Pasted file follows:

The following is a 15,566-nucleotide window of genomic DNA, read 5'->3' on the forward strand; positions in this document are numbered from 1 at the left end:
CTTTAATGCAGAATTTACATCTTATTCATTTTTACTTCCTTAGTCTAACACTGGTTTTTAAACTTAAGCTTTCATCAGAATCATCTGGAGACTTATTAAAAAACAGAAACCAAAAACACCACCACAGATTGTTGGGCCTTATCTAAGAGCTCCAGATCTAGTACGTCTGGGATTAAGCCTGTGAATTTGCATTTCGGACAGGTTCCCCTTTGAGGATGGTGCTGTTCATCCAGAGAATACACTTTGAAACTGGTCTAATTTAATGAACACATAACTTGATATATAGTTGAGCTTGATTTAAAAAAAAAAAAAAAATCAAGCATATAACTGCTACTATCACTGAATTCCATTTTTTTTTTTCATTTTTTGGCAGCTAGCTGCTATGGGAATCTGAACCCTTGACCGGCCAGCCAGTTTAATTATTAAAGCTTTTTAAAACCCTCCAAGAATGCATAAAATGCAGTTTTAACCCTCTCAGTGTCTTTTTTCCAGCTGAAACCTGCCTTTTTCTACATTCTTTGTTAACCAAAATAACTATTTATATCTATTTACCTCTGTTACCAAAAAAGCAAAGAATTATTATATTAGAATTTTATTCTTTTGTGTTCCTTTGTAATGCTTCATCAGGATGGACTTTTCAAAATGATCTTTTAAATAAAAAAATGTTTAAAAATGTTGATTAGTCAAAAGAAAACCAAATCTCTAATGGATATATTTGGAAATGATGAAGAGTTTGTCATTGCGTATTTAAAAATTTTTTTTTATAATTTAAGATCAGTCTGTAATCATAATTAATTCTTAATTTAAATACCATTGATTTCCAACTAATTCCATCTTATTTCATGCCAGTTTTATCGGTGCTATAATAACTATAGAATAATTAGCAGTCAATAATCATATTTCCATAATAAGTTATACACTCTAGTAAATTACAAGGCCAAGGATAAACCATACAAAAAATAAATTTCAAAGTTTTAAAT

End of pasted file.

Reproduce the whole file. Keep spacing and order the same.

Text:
The following is a 15,566-nucleotide window of genomic DNA, read 5'->3' on the forward strand; positions in this document are numbered from 1 at the left end:
CTTTAATGCAGAATTTACATCTTATTCATTTTTACTTCCTTAGTCTAACACTGGTTTTTAAACTTAAGCTTTCATCAGAATCATCTGGAGACTTATTAAAAAACAGAAACCAAAAACACCACCACAGATTGTTGGGCCTTATCTAAGAGCTCCAGATCTAGTACGTCTGGGATTAAGCCTGTGAATTTGCATTTCGGACAGGTTCCCCTTTGAGGATGGTGCTGTTCATCCAGAGAATACACTTTGAAACTGGTCTAATTTAATGAACACATAACTTGATATATAGTTGAGCTTGATTTAAAAAAAAAAAAAAAATCAAGCATATAACTGCTACTATCACTGAATTCCATTTTTTTTTTTCATTTTTTGGCAGCTAGCTGCTATGGGAATCTGAACCCTTGACCGGCCAGCCAGTTTAATTATTAAAGCTTTTTAAAACCCTCCAAGAATGCATAAAATGCAGTTTTAACCCTCTCAGTGTCTTTTTTCCAGCTGAAACCTGCCTTTTTCTACATTCTTTGTTAACCAAAATAACTATTTATATCTATTTACCTCTGTTACCAAAAAAGCAAAGAATTATTATATTAGAATTTTATTCTTTTGTGTTCCTTTGTAATGCTTCATCAGGATGGACTTTTCAAAATGATCTTTTAAATAAAAAAATGTTTAAAAATGTTGATTAGTCAAAAGAAAACCAAATCTCTAATGGATATATTTGGAAATGATGAAGAGTTTGTCATTGCGTATTTAAAAATTTTTTTTTATAATTTAAGATCAGTCTGTAATCATAATTAATTCTTAATTTAAATACCATTGATTTCCAACTAATTCCATCTTATTTCATGCCAGTTTTATCGGTGCTATAATAACTATAGAATAATTAGCAGTCAATAATCATATTTCCATAATAAGTTATACACTCTAGTAAATTACAAGGCCAAGGATAAACCATACAAAAAATAAATTTCAAAGTTTTAAAT